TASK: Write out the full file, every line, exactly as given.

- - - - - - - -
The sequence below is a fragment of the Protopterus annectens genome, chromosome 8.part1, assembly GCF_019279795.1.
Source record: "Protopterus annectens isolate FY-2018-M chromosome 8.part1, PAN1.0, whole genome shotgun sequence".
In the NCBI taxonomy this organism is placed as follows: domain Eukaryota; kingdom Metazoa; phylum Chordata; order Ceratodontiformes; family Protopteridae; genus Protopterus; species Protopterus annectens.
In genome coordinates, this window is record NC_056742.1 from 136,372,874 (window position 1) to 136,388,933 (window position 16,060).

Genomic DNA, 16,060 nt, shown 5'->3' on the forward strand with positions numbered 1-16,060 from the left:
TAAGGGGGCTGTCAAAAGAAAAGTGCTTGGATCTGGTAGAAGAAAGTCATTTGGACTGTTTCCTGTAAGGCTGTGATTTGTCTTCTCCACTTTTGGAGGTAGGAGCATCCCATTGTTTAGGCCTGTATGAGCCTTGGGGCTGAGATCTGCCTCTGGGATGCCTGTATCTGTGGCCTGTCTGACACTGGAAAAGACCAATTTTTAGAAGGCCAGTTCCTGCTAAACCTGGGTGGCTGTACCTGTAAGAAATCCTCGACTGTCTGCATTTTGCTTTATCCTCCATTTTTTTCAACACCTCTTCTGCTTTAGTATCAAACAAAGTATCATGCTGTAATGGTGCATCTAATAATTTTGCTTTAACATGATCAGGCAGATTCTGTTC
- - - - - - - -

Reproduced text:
The sequence below is a fragment of the Protopterus annectens genome, chromosome 8.part1, assembly GCF_019279795.1.
Source record: "Protopterus annectens isolate FY-2018-M chromosome 8.part1, PAN1.0, whole genome shotgun sequence".
In the NCBI taxonomy this organism is placed as follows: domain Eukaryota; kingdom Metazoa; phylum Chordata; order Ceratodontiformes; family Protopteridae; genus Protopterus; species Protopterus annectens.
In genome coordinates, this window is record NC_056742.1 from 136,372,874 (window position 1) to 136,388,933 (window position 16,060).

Genomic DNA, 16,060 nt, shown 5'->3' on the forward strand with positions numbered 1-16,060 from the left:
TAAGGGGGCTGTCAAAAGAAAAGTGCTTGGATCTGGTAGAAGAAAGTCATTTGGACTGTTTCCTGTAAGGCTGTGATTTGTCTTCTCCACTTTTGGAGGTAGGAGCATCCCATTGTTTAGGCCTGTATGAGCCTTGGGGCTGAGATCTGCCTCTGGGATGCCTGTATCTGTGGCCTGTCTGACACTGGAAAAGACCAATTTTTAGAAGGCCAGTTCCTGCTAAACCTGGGTGGCTGTACCTGTAAGAAATCCTCGACTGTCTGCATTTTGCTTTATCCTCCATTTTTTTCAACACCTCTTCTGCTTTAGTATCAAACAAAGTATCATGCTGTAATGGTGCATCTAATAATTTTGCTTTAACATGATCAGGCAGATTCTGTTC